Specific types of acne were also examined. Comedones (whiteheads/blackheads) increased by 17% in the sunflower seed group compared with 6%. For papules it was 69% vs 23%, while for pustules it was 60% vs 22%. Finally, nodules didn’t change significantly in the control group, but increased by 50% in the sunflower seed group. The scientists therefore reached the undeniable conclusion that “sunflower seed intake appears to aggravate acne vulgaris“.
Sunflower seeds have an extremely healthy reputation, since your pet bird eats them, and they taste bland, which is excellent according to the avoid all pleasurable foods theory of health (which is not true). However, they have a sinister secret.
The simple explanation
When you examine sunflower seeds’ nutritional profile, it’s clear why daily consumption would ruin your skin. I would have advised against them without this study. Why? Because of their fat profile.
In this article, we discussed how pumpkin seeds are very rich in acne-clearing zinc and amino acids, but must be restricted because of their omega 6 fatty acids. Well, sunflower seeds have a much worse fat profile. 100 grams contains 49.8 grams of fat, with 39.2 grams being omega 6s. Pumpkin seeds contain 42.1 grams of total fat with only 19.2 grams of omega 6s.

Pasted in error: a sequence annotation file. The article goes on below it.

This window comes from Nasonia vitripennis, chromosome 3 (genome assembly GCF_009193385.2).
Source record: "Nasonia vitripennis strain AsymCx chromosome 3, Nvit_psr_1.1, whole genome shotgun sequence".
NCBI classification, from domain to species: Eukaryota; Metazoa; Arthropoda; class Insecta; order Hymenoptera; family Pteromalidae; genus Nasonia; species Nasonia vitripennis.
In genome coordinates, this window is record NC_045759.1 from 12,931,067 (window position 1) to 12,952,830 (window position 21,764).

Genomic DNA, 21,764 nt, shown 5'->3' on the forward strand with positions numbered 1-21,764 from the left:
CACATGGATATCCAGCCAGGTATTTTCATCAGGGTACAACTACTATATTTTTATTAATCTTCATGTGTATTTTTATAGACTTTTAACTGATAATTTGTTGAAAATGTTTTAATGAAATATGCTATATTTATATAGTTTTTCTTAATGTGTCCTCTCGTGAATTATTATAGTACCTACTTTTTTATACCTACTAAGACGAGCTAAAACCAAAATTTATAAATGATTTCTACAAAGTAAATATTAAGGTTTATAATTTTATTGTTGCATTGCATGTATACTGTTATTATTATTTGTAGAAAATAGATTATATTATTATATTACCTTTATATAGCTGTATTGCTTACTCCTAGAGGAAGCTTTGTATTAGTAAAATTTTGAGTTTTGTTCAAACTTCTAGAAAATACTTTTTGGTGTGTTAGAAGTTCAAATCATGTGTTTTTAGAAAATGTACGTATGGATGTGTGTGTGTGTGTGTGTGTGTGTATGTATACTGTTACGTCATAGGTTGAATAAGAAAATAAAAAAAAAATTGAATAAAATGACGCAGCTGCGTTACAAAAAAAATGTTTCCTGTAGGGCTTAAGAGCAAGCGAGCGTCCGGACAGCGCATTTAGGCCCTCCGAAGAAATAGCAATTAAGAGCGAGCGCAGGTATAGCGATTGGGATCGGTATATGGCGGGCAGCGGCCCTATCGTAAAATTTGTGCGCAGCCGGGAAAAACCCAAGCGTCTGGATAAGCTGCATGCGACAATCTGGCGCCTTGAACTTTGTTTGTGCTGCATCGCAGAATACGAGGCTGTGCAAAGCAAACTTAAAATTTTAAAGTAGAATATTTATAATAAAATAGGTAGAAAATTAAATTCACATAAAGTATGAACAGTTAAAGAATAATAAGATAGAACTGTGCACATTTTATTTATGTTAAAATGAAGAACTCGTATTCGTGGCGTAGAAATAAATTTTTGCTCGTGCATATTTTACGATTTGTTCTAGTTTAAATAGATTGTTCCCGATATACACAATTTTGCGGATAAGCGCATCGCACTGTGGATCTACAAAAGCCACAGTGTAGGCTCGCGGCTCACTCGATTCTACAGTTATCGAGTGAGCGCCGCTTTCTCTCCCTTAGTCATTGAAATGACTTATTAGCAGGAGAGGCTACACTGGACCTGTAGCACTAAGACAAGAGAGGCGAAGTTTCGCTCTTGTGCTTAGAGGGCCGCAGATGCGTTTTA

Omega 6s (AKA linoleic acid) are extremely pro-inflammatory when your fat intake is unbalanced towards them. Nowadays, an excess of omega 6s in the diet is commonplace and a common cause of acne, and also other chronic diseases like brain fog and joint aches.
The fat profile alone makes sunflower foods a forbidden food for acne. Following the study and eating 25 grams daily is a very effective way to get acne. Sunflower seeds have such a healthy reputation that millions of people eat them daily, particularly vegans, who rely on seeds and nuts for amino acids. 25 grams isn’t even massive; many people eat 50 grams or more.
Other potential toxins
Skin-inflaming allergic reactions to sunflower seeds are also common. Omega 6s can cause inflammation, but not instantaneous allergic inflammation, so there’s almost certainly some hidden allergens within sunflower seeds too. The fat profile is likely the worst acne villain, given that the whole sunflower seed group deteriorated, but allergens could explain a small amount.
Sunflower seeds also feature notorious natural toxins called lectins, which wreak your digestion. Lectins are deadliest for acne after months of heavy consumption, but can trigger immediate inflammation as well. Oxalates are another natural plant toxin, but compared to other seeds, sunflower seeds only contain low amounts.